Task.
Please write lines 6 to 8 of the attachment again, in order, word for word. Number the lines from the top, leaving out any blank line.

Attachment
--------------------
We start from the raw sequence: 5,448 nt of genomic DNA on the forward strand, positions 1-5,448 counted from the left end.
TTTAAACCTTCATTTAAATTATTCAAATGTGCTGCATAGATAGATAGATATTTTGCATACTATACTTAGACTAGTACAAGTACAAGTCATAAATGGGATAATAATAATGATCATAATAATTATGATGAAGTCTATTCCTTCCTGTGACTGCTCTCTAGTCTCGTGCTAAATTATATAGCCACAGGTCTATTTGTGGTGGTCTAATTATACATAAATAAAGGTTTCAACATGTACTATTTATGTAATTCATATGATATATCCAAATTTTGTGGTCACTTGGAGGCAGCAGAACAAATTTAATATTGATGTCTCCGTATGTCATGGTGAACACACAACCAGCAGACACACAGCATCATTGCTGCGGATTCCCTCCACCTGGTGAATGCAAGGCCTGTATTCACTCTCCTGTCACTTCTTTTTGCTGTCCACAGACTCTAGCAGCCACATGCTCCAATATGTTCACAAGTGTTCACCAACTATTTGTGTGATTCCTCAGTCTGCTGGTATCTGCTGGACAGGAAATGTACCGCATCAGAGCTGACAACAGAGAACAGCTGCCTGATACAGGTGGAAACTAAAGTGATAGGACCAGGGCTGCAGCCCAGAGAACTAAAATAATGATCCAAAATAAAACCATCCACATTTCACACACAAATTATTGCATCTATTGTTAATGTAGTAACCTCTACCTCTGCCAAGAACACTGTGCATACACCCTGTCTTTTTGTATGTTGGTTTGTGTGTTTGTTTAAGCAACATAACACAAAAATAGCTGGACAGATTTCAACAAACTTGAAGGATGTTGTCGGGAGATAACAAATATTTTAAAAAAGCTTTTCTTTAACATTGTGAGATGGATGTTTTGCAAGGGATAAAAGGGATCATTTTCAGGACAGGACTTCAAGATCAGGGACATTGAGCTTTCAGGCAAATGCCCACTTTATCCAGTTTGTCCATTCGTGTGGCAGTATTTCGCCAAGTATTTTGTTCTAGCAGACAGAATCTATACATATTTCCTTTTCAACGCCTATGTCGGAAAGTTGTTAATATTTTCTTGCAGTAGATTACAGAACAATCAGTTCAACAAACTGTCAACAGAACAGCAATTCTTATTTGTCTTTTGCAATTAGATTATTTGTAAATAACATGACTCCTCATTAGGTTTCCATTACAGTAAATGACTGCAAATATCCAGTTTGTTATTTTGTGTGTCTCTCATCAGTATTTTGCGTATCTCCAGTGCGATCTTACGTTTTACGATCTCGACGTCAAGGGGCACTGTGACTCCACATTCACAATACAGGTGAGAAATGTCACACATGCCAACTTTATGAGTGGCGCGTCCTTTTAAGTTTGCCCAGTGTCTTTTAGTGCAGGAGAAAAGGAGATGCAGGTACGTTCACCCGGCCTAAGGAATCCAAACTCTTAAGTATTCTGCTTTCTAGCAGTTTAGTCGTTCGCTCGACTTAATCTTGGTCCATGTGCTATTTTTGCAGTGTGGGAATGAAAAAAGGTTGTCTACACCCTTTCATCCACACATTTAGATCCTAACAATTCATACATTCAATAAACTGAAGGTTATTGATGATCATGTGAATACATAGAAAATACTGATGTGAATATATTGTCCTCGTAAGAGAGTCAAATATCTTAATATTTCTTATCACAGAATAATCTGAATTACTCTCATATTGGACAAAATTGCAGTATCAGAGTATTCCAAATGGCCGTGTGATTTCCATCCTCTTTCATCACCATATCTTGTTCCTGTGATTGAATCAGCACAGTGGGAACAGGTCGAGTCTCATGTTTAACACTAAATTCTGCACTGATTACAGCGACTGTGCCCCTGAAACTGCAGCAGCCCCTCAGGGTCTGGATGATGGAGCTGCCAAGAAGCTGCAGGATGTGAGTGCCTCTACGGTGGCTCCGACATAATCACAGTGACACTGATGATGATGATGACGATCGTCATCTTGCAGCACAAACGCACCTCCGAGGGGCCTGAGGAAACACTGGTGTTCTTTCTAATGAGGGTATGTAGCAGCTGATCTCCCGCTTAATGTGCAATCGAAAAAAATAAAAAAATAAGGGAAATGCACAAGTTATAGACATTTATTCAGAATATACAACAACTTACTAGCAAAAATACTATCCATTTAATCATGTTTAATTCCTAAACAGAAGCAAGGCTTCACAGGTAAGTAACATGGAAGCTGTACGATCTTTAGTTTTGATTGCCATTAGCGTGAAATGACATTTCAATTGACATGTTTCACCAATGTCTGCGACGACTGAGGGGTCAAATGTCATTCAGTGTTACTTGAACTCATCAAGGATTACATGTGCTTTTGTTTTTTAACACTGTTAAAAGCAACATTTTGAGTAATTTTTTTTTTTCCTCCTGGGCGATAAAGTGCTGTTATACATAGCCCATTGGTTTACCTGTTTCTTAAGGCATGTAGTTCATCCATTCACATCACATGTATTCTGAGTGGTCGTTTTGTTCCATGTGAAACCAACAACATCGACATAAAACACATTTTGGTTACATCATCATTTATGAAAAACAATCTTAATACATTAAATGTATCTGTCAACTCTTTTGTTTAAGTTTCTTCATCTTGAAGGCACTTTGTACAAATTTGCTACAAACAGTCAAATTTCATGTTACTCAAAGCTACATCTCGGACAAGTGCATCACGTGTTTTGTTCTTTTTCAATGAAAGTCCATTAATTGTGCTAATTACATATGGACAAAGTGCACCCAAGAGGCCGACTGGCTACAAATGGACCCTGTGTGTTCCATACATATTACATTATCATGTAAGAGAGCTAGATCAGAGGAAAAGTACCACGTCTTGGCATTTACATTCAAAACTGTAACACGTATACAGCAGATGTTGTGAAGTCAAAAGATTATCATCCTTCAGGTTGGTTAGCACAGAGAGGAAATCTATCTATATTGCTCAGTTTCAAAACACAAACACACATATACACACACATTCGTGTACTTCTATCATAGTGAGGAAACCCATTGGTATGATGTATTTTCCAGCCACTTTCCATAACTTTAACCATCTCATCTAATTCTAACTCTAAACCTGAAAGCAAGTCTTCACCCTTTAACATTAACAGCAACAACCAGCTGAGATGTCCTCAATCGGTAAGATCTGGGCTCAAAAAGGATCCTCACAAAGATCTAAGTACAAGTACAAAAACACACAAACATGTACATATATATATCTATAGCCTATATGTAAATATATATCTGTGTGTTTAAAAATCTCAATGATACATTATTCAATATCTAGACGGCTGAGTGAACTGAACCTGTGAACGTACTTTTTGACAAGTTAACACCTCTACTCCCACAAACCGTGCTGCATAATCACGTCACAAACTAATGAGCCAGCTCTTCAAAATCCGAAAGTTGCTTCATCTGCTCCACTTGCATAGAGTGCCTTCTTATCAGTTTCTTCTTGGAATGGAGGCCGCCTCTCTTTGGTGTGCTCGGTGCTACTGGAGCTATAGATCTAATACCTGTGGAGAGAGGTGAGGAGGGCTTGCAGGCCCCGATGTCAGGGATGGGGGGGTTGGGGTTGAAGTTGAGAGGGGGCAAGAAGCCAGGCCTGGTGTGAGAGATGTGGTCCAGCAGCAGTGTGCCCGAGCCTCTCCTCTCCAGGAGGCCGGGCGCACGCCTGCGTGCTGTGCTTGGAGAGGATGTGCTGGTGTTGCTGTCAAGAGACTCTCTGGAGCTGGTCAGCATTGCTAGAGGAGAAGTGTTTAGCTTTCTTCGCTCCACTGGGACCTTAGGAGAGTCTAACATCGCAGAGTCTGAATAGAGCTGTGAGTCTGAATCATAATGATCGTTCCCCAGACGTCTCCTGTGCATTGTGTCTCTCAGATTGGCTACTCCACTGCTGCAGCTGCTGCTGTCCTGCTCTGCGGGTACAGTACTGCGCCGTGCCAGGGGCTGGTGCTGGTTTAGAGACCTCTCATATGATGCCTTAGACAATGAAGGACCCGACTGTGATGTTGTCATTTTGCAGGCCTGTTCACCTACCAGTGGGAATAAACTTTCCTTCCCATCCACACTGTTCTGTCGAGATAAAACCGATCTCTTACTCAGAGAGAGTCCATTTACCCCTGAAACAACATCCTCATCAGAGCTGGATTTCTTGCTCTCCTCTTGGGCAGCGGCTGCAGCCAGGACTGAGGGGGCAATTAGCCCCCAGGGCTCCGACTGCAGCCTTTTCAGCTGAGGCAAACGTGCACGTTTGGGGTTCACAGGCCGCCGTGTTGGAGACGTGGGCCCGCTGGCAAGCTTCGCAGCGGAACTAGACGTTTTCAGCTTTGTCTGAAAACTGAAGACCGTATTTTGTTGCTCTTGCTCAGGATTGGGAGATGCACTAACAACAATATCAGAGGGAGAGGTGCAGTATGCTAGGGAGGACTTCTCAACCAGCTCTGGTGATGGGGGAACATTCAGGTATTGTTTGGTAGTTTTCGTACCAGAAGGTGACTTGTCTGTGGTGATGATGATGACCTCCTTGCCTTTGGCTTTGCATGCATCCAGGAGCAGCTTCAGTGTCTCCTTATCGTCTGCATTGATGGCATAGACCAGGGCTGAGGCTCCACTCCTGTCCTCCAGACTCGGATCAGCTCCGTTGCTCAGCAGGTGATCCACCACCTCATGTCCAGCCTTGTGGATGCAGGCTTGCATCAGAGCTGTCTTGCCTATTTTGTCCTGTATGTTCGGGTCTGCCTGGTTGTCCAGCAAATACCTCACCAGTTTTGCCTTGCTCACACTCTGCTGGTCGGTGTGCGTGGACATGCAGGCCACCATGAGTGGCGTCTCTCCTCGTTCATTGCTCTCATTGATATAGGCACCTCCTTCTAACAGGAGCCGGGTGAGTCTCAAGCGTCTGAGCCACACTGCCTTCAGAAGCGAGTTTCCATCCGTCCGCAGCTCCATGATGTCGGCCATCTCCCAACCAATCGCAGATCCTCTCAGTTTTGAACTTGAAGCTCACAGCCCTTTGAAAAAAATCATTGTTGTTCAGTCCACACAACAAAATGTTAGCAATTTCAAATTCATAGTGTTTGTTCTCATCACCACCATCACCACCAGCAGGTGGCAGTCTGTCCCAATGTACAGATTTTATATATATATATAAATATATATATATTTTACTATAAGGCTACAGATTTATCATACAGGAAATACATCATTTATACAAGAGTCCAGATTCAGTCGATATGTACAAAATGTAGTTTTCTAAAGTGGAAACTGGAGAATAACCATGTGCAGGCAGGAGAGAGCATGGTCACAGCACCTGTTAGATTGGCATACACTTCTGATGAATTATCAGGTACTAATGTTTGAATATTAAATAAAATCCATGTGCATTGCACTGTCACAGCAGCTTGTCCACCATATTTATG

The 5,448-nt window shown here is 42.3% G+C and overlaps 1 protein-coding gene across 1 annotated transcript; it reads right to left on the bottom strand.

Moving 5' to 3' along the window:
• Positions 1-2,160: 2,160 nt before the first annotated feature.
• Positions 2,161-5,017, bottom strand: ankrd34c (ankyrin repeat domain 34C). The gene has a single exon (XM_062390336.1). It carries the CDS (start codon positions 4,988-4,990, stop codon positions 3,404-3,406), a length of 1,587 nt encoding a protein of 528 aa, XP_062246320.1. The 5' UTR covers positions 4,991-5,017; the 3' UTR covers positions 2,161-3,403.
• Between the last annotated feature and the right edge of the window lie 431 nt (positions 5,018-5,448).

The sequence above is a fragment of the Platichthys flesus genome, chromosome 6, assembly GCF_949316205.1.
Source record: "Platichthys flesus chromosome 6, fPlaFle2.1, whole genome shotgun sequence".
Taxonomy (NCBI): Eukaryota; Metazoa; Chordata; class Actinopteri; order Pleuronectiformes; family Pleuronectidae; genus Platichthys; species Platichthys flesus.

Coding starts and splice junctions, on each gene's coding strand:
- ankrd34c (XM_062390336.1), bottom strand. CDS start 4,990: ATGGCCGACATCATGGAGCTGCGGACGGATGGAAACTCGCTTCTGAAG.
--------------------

• Positions 2,161-5,017, bottom strand: ankrd34c (ankyrin repeat domain 34C). The gene has a single exon (XM_062390336.1). It carries the CDS (start codon positions 4,988-4,990, stop codon positions 3,404-3,406), a length of 1,587 nt encoding a protein of 528 aa, XP_062246320.1. The 5' UTR covers positions 4,991-5,017; the 3' UTR covers positions 2,161-3,403.
• Between the last annotated feature and the right edge of the window lie 431 nt (positions 5,018-5,448).

The sequence above is a fragment of the Platichthys flesus genome, chromosome 6, assembly GCF_949316205.1.